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Thread: Phish?

  1. #26
    A co-worker loaned me "Hoist" when it first came out, and I quickly ended up buying those first five albums. I've always thought "Junta" seemed like a sure bet for prog fans - it sounds really "stereotypically proggy" (in a good way) to me. I've kept up with each new release as they came out, but to be honest starting somewhere around "The Story of the Ghost" I got less and less enjoyment out of the studio work. That said, "Fuego" is probably the best one they've done in ages.

    They used to play nearby in Hershey, PA every summer, so I got the chance to see them live a few times. I always enjoyed the shows, but made the mistake of dragging the wife along once. She hated it, not so much because of the music but because of the crowd. She refuses to listen to Phish ever since.

    I've got a weakness for the big-ass live sets they've put out - the 6 disc "Hampton Comes Alive" is one of my favorite releases from any band. The 8 disc "At the Roxy" was pretty good, and I really enjoyed the 7 disc "Hampton/Winston-Salem '97" set.
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  2. #27
    Member Jay.Dee's Avatar
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    Quote Originally Posted by Ground and Sky's Ghost View Post
    I've got a weakness for the big-ass live sets they've put out - the 6 disc "Hampton Comes Alive" is one of my favorite releases from any band.
    I remember my disappointment when I acquired it shortly after its release. I found these 1998 shows unbelievably sloppy and messy, especially compared to four years earlier sharp and tight performances on "A Live One". To me it was like juxtaposing live Led Zeppelin from 1975 with the same band on stage in 1971. An apparent degradation of skills where musicians have lost the ability to play their own material.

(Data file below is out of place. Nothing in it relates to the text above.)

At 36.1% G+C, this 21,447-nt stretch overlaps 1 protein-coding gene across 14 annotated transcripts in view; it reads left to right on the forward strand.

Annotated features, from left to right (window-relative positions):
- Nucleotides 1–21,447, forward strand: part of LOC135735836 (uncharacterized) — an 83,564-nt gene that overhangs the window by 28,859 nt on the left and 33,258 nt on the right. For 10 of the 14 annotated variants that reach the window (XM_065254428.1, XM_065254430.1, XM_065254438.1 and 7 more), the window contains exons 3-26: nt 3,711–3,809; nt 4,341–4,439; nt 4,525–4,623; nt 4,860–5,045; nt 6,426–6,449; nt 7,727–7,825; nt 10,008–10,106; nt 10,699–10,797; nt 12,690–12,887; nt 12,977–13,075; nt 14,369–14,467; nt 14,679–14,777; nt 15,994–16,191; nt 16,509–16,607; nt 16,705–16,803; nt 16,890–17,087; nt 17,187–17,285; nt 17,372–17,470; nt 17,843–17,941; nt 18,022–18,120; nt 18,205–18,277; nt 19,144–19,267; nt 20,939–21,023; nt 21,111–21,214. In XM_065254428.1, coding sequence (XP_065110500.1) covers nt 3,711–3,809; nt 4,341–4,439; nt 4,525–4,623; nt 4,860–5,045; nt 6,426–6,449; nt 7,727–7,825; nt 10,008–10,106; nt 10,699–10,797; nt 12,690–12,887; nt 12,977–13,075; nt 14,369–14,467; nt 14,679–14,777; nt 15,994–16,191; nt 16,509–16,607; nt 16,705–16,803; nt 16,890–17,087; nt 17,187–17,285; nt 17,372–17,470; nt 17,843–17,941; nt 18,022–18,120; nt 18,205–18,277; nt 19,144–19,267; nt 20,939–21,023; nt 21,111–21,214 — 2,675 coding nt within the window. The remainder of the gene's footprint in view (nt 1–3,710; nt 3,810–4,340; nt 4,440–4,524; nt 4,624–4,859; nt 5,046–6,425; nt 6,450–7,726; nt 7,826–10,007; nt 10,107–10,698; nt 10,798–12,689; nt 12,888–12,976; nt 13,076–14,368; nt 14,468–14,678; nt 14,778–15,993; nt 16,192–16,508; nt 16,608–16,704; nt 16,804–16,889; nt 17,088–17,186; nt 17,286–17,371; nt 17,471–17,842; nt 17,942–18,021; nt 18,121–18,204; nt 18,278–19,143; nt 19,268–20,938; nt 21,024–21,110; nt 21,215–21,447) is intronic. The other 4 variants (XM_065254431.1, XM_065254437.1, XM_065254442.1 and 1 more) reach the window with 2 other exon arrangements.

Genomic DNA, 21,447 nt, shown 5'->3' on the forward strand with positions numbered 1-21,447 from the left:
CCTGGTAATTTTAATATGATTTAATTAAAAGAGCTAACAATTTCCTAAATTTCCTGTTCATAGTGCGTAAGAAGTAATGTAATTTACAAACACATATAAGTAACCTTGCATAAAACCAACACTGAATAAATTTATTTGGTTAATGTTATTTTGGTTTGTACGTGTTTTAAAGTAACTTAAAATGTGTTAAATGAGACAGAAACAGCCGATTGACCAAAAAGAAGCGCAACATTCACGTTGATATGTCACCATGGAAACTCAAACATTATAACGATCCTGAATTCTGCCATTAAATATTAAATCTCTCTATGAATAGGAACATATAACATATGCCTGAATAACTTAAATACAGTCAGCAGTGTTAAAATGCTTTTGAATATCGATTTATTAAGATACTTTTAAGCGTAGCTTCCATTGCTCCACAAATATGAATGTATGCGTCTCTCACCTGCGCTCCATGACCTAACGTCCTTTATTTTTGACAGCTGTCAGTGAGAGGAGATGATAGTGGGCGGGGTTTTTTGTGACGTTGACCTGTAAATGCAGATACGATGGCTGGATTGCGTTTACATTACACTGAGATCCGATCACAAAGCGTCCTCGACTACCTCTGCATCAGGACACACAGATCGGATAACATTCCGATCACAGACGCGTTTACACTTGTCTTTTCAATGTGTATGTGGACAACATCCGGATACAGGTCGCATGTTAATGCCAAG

I would not return to these recordings for more than a decade, but when I finally reached for them again some three years ago, I got floored. What a great vibe, what a wonderful looseness compared to their tedious 1994 tension-release exercises and guitar shredding. An apparent reaching of maturity where musicians have learnt to play less just to express more from their own material.

    And that Zeppelin's Earl Court 1975 run listened now... What a great set of dangerously loose performances!
    Last edited by Jay.Dee; 07-28-2015 at 06:15 PM.

  3. #28
    Estimated Prophet notallwhowander's Avatar
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    ^^^That is hysterical.
    Wake up to find out that you are the eyes of the world.

  4. #29
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  5. #30
    Quote Originally Posted by Plasmatopia View Post
    Before that was Chalk Dust Torture, no?
    Not on any radio I heard of but I could believe east coast stations would be playing it.

    Quote Originally Posted by Obscured View Post